Retirement success may not be as easy to achieve as many think. I attended a conference and heard one speaker relay a story about one company’s 401(k) enrollment meeting where 100% – yes, everyone – said they wanted to enroll in the company’s 401(k) plan. They all were going through the materials and even choosing allocations they felt were appropriate – and all them were excited about starting to save for their retirement!
Would you like to guess how many actually followed through and actually participated? 3%. That’s right; only three in one hundred actually did it.
Education didn’t seem to help, at least in that particular case, despite all the glowing post-meeting comments. Benjamin Graham, the ‘dean’ of value investing who taught Warren Buffett at Columbia University, once said that behavior, more than investment choices, represent the largest impediment to financial success for most Americans; and the data seems to bear that out. Poor savings habits, poor investor performance due to behavior, and paralysis often due to too many choices create roadblocks many have trouble overcoming.
Maybe the best gauge of investor success (or failure) might be whether they are ‘on track’ to a successful retirement, which some define as replacing 75% of preretirement income at age 67.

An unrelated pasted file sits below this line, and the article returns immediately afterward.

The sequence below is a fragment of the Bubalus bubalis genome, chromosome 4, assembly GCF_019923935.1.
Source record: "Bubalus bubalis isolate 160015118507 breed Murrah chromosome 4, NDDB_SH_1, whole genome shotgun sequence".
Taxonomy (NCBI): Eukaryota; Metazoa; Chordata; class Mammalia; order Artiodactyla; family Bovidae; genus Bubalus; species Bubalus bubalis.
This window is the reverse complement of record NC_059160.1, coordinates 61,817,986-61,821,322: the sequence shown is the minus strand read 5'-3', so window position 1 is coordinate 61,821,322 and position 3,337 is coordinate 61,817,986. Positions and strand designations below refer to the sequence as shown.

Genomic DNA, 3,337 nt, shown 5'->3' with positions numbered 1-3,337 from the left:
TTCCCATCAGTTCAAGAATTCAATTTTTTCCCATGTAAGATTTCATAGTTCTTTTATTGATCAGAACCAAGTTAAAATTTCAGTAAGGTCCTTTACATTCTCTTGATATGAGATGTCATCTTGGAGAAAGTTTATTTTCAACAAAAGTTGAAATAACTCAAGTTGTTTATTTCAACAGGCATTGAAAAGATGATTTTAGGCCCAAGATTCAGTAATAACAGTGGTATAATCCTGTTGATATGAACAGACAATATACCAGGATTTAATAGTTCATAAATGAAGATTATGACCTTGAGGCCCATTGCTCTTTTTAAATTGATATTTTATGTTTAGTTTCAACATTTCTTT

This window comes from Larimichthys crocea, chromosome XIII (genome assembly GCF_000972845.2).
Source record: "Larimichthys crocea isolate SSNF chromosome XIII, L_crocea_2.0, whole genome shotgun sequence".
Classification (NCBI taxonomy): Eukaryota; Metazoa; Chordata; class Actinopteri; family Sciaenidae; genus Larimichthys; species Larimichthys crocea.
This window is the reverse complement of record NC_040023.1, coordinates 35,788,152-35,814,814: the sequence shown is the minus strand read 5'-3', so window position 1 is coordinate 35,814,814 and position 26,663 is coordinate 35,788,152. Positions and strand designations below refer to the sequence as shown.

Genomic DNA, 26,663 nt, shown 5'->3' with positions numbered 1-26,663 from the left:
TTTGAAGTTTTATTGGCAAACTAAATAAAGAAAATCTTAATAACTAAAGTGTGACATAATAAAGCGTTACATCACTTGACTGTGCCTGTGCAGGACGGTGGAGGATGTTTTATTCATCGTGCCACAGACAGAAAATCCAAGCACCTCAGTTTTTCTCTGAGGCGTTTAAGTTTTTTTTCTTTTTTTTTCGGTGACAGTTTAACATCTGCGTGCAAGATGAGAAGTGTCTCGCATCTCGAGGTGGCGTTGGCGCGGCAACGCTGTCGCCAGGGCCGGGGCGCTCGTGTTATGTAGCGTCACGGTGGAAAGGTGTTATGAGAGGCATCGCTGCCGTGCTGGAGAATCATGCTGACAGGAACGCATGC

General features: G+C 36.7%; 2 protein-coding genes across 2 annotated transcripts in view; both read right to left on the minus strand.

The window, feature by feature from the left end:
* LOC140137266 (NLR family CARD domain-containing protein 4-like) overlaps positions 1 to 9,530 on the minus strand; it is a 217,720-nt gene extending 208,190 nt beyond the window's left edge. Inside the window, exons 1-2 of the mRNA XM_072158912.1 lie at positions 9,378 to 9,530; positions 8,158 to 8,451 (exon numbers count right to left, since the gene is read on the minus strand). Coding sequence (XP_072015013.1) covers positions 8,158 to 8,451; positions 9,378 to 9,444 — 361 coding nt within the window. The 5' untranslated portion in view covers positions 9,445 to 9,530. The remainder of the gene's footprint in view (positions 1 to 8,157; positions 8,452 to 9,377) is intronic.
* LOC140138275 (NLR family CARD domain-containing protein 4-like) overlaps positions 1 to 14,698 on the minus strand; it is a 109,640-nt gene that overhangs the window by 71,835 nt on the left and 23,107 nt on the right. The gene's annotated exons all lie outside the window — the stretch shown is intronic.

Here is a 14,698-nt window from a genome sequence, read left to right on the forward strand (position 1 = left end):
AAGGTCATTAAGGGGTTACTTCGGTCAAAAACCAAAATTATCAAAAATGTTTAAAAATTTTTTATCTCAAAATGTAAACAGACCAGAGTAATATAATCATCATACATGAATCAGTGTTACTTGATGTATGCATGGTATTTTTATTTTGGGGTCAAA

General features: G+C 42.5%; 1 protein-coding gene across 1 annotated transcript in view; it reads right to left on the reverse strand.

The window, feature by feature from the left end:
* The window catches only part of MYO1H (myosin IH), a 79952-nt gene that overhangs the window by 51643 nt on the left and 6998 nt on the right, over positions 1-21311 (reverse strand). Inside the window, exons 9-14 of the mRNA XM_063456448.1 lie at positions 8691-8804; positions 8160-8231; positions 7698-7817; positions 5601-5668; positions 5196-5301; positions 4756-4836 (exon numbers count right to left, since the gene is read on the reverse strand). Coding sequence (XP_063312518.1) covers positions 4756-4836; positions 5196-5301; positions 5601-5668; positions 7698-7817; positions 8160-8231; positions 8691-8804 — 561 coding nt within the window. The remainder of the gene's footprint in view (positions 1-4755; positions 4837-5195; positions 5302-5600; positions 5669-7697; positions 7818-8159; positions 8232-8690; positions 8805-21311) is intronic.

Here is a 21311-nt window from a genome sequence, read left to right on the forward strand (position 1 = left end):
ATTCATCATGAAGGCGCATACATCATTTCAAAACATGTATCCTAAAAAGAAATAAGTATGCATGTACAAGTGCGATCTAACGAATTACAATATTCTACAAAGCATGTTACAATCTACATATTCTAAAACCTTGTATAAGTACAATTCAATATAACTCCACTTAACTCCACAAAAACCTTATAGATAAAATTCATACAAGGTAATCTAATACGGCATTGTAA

According to one study – I think it was conducted by Mass Mutual – revealed that only 15% of American workers are ‘on track’. Even without my HP12-C, it’s obvious it obvious then that 85% are not.
It’s not rocket science. It’s about three simple components: time, savings rates, and return. But, time is the only component that constantly declines; and, as it does, it creates pressure on the other two to outperform. That’s when mistakes are likely to happen.
When procrastination behavior reduces the available time, most of the pressure then falls on investment return, simply because most people feel limited regarding how much they can save.
This may be why some people reach a point where they begin making the risky choices they soon live to regret. Investment mistakes can be committed by anyone – I even once met a CPA who didn’t know the difference between gain and yield.
But then, you wouldn’t want me doing your taxes, either.